(260a) Determination and Understanding of Dynamic Lead Lag between in-Line NIR Tablet Press Feed Frame and Off-Line NIR Tablet Measurements
- Conference: AIChE Annual Meeting
- Year: 2019
- Proceeding: 2019 AIChE Annual Meeting
- Group: Pharmaceutical Discovery, Development and Manufacturing Forum
- Time: Tuesday, November 12, 2019 - 8:00am-8:21am
Process Analytical Technology (PAT) is crucial for the understanding, monitoring and control of (continuous) manufacturing processes and essential to move towards a Quality by Design (QbD) approach for pharmaceutical drug product development . Different studies have evaluated near infrared (NIR) spectroscopy for blend potency determination inside the feed frame of a rotary tablet press and compared these results with off-line tablet potency measurements [2,3,4]. The final blend first passes the NIR probe before it undergoes additional mixing inside the feeding chamber and being filled into the dies of the tablet press. As a result, the in-line NIR response is always ahead of time and more intensive compared to the signal of the material inside the tablet cores (measured by offline analysis (e.g. NIR)). This phenomenon is defined as lead-lag. Although a time-shift or lead-lag has been observed between the in-line and off-line NIR response before , the effect of tablet press process parameters on the observed lead-lag was not investigated and no proposal was made on how to practically use the in-line NIR potency measurements for tablet diversion. Therefore, the aim of this study was to gain an in-depth understanding of the lead-lag between in-line NIR feed frame and off-line NIR tablet measurements and to propose an approach to support the use of in-line NIR feed frame measurements for product diversion and real-time release.
MATERIALS AND METHODS Materials
For this study, test formulations containing sodium saccharine as a surrogate API were used..
Blends containing different amounts of sodium saccharine were prepared using a three-dimensional mixer (Inversina, Bioengineering AG, Wald, Switzerland).
All experiments were performed using a ModulTM P high speed rotary tablet press (GEA Pharma Systems, GEA Process Engineering, Halle, Belgium) equipped with ten 10 mm flat faced punches. All blends were compressed to a constant tablet weight of 375 mg. The NIR spectra were collected in reflection mode with a diode array spectrometer (SentroPAT FO, Sentronic, Dresden, Germany) positioned inside the feeding chamber of the feed frame, in very close proximity to the die filling station, thus monitoring blend potency immediately before the compression step . Spectra were collected with an integration time of 7 ms, an averaging number of 200 spectra and a measurement cycle of 3s. A spectral range of 1100 â 2200 nm was used with a spectral resolution of 1 nm. The NIR spectra of the tablets were collected off-line by a Fourier transform near-infrared (FT-NIR) spectrometer (AntarisTM II, Thermo Fisher Scientific, USA) in transmittance mode covering the range of 7501.74 to 11998.9 cm-1, with a resolution of 8 cm-1 and 64 scans per spectra. In-line and off-line NIR quantitative models were developed based on measurements of blends and tablets, respectively, referenced using different known sodium saccharine concentrations. Paddle and turret speeds were varied according to a full factorial design of experiments (DoE), for both model calibration and validation. The NIR models were developed using the SIMCA software (Version 15, Umetrics, Umeå, Sweden).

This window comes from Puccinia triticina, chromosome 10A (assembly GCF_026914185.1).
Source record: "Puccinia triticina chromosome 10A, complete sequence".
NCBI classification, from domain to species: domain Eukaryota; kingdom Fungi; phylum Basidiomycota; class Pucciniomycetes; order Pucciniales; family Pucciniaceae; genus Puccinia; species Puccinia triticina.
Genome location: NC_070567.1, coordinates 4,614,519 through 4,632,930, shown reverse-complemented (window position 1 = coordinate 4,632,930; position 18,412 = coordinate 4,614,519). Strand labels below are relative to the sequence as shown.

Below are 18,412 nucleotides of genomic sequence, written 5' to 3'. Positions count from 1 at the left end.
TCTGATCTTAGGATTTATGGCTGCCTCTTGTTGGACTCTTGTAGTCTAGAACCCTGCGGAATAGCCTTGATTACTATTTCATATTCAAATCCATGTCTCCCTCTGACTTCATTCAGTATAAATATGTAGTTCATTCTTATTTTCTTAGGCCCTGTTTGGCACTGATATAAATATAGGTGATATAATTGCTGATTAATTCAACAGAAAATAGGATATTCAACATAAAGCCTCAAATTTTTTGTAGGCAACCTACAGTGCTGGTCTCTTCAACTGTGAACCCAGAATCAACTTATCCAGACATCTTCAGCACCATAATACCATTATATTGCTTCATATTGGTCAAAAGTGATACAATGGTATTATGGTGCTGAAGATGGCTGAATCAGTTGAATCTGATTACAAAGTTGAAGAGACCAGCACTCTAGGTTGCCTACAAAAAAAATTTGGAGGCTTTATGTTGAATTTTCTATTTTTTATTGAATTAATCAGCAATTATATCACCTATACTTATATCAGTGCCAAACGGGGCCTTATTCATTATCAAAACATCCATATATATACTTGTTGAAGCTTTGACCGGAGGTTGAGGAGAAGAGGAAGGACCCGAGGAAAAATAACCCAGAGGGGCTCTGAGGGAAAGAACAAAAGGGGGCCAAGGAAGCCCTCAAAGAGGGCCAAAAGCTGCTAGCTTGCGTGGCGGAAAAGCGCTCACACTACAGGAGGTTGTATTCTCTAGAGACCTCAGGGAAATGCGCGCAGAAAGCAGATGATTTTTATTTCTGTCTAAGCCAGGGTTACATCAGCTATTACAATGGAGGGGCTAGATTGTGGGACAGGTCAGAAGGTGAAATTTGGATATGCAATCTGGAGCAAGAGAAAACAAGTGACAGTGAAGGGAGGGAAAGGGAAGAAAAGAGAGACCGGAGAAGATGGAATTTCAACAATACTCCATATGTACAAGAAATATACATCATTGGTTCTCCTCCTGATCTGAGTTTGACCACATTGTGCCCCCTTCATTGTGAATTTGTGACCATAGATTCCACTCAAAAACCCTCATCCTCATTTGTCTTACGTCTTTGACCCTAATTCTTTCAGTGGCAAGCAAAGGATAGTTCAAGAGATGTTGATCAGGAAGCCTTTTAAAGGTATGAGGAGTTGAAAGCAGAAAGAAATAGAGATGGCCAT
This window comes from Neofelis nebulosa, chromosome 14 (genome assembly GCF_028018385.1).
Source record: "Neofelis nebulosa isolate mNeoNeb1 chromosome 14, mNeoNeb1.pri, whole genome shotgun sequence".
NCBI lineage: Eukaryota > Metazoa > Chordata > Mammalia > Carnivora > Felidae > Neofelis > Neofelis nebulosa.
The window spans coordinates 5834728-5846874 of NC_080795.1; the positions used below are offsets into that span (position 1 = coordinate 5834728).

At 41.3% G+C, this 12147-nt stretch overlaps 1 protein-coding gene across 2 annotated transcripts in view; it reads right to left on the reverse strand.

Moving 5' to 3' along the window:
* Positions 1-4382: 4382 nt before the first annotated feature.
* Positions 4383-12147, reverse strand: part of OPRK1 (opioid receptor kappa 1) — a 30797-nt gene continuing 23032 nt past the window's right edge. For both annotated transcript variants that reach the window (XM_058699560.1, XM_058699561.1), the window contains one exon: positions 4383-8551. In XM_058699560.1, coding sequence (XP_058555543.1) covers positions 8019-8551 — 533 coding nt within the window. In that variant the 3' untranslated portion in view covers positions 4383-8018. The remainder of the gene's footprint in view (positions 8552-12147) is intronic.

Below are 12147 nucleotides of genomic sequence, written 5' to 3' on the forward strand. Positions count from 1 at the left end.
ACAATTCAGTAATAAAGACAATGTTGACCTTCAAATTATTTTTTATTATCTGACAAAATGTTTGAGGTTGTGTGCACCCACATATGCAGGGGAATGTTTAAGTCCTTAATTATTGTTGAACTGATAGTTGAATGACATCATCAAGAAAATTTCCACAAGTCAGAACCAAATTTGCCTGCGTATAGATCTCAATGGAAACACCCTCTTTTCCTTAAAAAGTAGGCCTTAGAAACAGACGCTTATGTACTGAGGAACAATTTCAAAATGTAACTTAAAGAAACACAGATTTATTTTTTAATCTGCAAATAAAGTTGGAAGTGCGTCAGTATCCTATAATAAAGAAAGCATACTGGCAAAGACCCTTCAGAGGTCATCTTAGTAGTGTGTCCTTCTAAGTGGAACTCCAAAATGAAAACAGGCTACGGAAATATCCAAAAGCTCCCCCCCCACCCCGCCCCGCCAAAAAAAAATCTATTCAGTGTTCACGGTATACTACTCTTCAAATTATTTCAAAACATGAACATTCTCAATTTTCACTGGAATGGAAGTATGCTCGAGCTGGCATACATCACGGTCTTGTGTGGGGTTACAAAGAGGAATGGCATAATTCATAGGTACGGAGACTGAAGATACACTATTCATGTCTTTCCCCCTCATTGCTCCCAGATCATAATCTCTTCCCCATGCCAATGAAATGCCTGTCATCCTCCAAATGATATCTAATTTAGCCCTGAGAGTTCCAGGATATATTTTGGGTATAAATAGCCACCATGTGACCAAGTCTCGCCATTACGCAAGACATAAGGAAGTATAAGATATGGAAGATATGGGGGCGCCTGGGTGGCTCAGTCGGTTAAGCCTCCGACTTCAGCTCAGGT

In order to measure the lead-lag, two series of experiments were conducted. The first series of experiments were conducted by performing blend composition step-changes (90% - 110%) of sodium saccharine during tablet compression and, the second, by adding a spike of pure sodium saccharine into the feed chute above the tablet press feed frame. To enhance the understanding of the influence of process parameters during tablet compression on the observed lead-lag; turret speed, paddle speeds, paddle speed ratio, overfill level and feed frame design were varied according to a DoE. Other equipment parameters such as paddle wheel design, position of the NIR probe and amount of punches were kept constant.
Concentration versus time profiles were plotted and lead-lag was determined.
RESULTS AND DISCUSSION
An off-line univariate linear regression NIR model using the wavelength at 8801.52 cm-1 and an in-line PLS model using the spectral range between 1600 and 1750 nm were obtained. The two models had an RMSEP % of 0.40 and 0.44 respectively.
From the step change experiments, it was observed that the lead-lag decreases at higher paddle speeds due to the similar responses in blend potency between NIR and compressed tablets. This phenomenon can be explained by the higher mixing intensity inside the feed frame. Similarly, the lead-lag was observed to follow the same behaviour at higher paddle speeds, when conducting spike experiments. The turret speed and overfill level were found not having a significant influence on the lead-lag within the experimental process ranges studied.
An approach was developed to use current experimental findings for supporting future use of in-line NIR for in-process control (IPC), product diversion and real-time release.
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